It has been an even longer time since I photographed the Sydney skyline, and the presence of a substantial number of cranes at Barangaroo, which is now a major development site, is testimony to the changing face of Sydney. The Changing Face of Sydney
Lighting setup:

1.  Canon Speedlite 580EX II at 1/64th power and 24mm zoom, positioned behind the subject, outside a light tent with a blue backdrop, and triggered with a PocketWizard PLUS II.

2.  Desk lamp with fluorescent light globe at 90 degrees camera left.

3.  Desk lamp with tungsten light globe at 90 degrees camera right. Glowing
An incredible morning at Narrabeen, in the Northern Beaches district of Sydney.

The sky was sensational on that morning, and resulted in many pleasing images from this excellent rock shelf. Swishes and Swirls
On Valentine's Day of 2014, I bought some roses for Xenedette.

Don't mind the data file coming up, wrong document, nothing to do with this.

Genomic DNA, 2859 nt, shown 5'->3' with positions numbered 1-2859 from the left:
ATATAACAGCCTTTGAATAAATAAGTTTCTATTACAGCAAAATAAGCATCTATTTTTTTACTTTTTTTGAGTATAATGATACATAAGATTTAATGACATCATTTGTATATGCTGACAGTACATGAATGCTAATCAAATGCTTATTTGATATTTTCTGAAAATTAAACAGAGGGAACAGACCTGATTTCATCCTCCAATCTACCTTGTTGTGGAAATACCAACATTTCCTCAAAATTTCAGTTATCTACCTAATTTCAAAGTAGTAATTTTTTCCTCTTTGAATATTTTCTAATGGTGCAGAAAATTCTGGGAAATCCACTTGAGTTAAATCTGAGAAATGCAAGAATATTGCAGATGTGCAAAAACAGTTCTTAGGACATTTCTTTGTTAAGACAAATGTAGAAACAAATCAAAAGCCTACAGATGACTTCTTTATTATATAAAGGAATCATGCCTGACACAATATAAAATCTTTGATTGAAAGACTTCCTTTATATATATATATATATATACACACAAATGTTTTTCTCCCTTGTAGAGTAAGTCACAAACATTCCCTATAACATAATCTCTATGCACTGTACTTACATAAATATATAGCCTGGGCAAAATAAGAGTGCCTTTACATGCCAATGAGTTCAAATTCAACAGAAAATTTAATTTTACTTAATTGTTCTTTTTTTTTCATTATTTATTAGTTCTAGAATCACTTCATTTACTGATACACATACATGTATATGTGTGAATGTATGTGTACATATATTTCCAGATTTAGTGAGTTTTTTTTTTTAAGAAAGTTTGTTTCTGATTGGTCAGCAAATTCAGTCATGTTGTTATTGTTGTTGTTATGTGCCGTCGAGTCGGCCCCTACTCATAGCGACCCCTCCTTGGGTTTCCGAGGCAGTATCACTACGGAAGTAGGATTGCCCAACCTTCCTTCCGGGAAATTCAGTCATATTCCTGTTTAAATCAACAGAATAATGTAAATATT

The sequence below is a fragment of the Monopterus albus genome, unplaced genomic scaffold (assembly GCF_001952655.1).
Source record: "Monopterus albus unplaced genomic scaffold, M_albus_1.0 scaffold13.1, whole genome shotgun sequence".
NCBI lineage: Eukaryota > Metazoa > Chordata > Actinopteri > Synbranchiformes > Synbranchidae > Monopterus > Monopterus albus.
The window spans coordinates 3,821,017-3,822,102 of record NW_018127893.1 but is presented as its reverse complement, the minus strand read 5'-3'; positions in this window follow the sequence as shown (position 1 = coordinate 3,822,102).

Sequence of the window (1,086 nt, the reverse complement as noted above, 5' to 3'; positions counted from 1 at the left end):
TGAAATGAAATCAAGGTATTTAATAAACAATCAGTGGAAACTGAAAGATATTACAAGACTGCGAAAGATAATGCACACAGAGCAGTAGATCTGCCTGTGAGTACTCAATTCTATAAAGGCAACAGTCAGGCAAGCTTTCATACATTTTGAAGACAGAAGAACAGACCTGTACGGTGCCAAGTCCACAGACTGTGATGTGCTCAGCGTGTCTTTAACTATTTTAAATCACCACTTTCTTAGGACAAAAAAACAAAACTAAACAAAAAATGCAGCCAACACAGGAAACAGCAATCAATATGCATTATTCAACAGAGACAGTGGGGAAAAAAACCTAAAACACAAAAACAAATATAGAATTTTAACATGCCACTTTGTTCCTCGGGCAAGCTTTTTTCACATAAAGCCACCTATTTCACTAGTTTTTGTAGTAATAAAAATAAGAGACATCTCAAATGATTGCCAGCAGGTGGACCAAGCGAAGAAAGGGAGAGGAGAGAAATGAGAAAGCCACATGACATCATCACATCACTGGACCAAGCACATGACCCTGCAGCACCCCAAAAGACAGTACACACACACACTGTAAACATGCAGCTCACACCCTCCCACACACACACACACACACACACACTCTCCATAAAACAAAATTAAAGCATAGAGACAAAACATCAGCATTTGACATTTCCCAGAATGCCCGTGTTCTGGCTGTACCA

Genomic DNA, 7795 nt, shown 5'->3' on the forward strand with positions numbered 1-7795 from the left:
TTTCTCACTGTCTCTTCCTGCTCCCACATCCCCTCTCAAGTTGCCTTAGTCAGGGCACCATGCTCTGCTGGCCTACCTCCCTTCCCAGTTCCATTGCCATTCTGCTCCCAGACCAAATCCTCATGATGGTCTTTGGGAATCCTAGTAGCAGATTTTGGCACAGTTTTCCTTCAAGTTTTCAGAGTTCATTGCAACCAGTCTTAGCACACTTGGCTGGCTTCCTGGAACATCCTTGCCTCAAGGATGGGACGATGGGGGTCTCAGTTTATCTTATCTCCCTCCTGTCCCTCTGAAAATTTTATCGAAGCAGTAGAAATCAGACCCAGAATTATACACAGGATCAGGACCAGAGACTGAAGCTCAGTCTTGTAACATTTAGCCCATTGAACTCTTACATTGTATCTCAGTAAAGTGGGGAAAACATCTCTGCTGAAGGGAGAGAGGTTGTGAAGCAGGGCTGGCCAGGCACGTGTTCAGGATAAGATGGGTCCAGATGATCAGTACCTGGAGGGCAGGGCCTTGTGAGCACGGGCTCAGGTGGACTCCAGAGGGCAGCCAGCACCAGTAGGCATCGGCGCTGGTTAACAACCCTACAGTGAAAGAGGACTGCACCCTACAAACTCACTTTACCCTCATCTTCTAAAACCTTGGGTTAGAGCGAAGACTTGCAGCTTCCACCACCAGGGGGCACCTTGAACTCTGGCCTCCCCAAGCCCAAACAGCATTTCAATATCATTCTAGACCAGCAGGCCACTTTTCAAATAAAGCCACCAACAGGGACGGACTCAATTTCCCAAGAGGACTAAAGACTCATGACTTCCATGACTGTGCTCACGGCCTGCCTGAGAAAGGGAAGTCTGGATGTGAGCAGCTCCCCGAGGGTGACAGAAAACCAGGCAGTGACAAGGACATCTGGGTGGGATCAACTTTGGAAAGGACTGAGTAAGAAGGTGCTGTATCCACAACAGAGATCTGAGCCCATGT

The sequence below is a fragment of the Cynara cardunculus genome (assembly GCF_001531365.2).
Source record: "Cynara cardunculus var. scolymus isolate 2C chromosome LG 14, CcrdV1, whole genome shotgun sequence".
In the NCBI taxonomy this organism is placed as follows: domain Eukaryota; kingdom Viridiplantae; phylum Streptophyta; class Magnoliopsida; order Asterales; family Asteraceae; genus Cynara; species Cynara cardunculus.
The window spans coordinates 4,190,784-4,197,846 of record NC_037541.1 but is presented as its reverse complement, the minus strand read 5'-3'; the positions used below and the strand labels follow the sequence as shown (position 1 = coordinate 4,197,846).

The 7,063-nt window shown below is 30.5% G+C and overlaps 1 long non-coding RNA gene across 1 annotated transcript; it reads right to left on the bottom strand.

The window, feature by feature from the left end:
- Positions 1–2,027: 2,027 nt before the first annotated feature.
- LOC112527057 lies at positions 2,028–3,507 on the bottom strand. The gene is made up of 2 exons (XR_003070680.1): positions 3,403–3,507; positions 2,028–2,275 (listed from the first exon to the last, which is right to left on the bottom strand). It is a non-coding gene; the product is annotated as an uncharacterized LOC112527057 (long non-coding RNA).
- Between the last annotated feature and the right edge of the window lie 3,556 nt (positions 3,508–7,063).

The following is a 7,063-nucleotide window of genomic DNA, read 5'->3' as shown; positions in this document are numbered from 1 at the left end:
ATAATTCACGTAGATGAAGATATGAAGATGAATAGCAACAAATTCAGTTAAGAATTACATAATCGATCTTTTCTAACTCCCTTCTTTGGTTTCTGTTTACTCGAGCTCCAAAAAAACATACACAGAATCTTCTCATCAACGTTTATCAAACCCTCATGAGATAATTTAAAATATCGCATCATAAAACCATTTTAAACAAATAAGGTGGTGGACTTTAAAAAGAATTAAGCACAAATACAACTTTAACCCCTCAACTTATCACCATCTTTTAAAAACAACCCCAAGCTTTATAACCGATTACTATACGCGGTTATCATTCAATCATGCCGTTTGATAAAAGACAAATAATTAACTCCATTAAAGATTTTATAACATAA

I rarely shoot flowers or macro images, so I've shot an image combining both.

I wanted some dramatic side lighting, and I wanted to highlight water droplets on the rich red petals, so I used my trusty LED headlamp in a darkened room, manually holding it during a ten-second exposure. Valentine Rose
Another close-up view of a rose.

This time I photographed a different rose, used a longer focal length, and employed the technique of focus stacking to provide deep depth of field and sharp focus throughout the image.

For more details on how I created this image, visit the following article:

http://xenedis.wordpress.com/2014/02/16/overcoming-the-challenge-of-depth-of-field-in-macro-photography/ Petals
This is Big Nigrescens, a spot in the Timbavati region of South Africa, through which we had passed during a morning game drive.

I wanted to capture stunning silhouettes of jagged, dead trees against the magnificent night sky over Africa.

After some fantastic wildlife spotting and photography, including pursuit of a leopardess on a stalk some thirty minutes earlier, we returned to Big Nigrescens where I shot this image and a few others in the pitch blackness of a warm African night. Big Nigrescens